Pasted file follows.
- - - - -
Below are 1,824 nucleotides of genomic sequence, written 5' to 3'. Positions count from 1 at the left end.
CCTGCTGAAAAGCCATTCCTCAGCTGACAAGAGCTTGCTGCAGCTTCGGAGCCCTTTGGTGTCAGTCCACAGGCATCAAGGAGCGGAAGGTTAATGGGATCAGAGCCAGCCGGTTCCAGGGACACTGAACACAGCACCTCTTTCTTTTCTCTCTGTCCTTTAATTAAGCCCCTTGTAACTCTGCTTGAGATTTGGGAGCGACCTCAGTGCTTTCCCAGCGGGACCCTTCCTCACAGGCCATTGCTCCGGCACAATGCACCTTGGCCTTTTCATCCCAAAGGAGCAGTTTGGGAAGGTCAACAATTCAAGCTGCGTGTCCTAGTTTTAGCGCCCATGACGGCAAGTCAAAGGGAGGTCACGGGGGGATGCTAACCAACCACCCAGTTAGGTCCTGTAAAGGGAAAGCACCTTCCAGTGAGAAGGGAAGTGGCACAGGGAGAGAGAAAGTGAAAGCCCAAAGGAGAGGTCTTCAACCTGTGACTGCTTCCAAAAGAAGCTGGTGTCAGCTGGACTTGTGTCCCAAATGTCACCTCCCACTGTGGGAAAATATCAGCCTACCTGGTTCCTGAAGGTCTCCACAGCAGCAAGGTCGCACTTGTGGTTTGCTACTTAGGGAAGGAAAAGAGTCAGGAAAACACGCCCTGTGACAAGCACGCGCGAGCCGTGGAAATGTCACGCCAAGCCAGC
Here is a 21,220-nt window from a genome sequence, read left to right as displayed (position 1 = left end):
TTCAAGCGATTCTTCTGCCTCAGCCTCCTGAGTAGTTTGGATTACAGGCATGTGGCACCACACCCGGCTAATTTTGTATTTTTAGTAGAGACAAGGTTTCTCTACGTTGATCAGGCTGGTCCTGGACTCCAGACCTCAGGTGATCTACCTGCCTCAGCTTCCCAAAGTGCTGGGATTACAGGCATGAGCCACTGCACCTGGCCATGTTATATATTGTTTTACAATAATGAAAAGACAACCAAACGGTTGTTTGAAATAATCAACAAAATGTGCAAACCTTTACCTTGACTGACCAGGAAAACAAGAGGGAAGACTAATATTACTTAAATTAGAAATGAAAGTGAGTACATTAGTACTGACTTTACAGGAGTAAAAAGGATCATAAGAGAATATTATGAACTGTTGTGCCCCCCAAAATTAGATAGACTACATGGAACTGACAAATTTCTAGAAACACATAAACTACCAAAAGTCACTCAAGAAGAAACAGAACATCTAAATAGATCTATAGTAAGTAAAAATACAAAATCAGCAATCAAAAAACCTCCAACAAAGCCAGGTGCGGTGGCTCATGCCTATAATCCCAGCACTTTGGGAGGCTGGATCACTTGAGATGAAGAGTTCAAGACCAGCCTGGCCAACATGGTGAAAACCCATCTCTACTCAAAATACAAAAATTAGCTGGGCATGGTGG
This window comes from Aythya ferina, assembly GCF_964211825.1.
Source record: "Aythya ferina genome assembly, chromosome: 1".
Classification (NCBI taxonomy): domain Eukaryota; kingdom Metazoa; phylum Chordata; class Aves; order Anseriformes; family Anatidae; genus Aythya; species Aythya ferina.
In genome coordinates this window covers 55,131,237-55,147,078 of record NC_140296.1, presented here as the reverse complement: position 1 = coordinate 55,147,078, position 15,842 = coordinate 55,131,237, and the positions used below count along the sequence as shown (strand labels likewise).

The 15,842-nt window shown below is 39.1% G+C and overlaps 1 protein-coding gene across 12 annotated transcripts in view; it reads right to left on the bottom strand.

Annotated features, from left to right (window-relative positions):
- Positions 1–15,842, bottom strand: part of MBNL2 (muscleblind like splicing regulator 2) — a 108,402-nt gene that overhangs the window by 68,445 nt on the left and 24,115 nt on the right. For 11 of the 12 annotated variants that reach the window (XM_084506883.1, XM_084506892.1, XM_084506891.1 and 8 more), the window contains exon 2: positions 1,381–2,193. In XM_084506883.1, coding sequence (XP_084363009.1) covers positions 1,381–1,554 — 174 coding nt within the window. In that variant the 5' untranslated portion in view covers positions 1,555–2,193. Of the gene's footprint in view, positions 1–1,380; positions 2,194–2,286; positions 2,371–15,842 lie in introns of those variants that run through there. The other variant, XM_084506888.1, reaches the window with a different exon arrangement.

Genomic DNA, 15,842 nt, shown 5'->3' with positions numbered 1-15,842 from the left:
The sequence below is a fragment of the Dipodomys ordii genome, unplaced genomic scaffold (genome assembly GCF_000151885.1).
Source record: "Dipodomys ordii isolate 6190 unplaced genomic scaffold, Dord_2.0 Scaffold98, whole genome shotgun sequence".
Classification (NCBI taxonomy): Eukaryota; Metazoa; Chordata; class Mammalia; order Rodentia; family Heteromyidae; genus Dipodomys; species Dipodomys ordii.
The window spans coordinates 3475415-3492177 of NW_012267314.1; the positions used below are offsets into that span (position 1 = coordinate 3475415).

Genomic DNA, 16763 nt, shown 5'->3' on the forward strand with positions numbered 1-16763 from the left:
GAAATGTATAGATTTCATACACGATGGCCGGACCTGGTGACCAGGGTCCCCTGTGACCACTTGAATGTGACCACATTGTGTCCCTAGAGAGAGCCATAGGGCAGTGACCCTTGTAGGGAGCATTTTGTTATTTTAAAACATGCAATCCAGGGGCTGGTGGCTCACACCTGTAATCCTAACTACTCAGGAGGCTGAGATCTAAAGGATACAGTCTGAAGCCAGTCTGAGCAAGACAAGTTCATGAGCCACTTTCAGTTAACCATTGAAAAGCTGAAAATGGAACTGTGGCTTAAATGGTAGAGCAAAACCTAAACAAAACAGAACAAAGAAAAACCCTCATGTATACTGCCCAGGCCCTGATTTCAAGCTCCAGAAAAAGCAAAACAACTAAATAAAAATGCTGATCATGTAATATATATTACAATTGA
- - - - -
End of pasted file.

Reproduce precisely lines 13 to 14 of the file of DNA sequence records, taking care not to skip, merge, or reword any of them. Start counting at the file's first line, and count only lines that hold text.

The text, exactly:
The sequence below is a fragment of the Dipodomys ordii genome, unplaced genomic scaffold (genome assembly GCF_000151885.1).
Source record: "Dipodomys ordii isolate 6190 unplaced genomic scaffold, Dord_2.0 Scaffold98, whole genome shotgun sequence".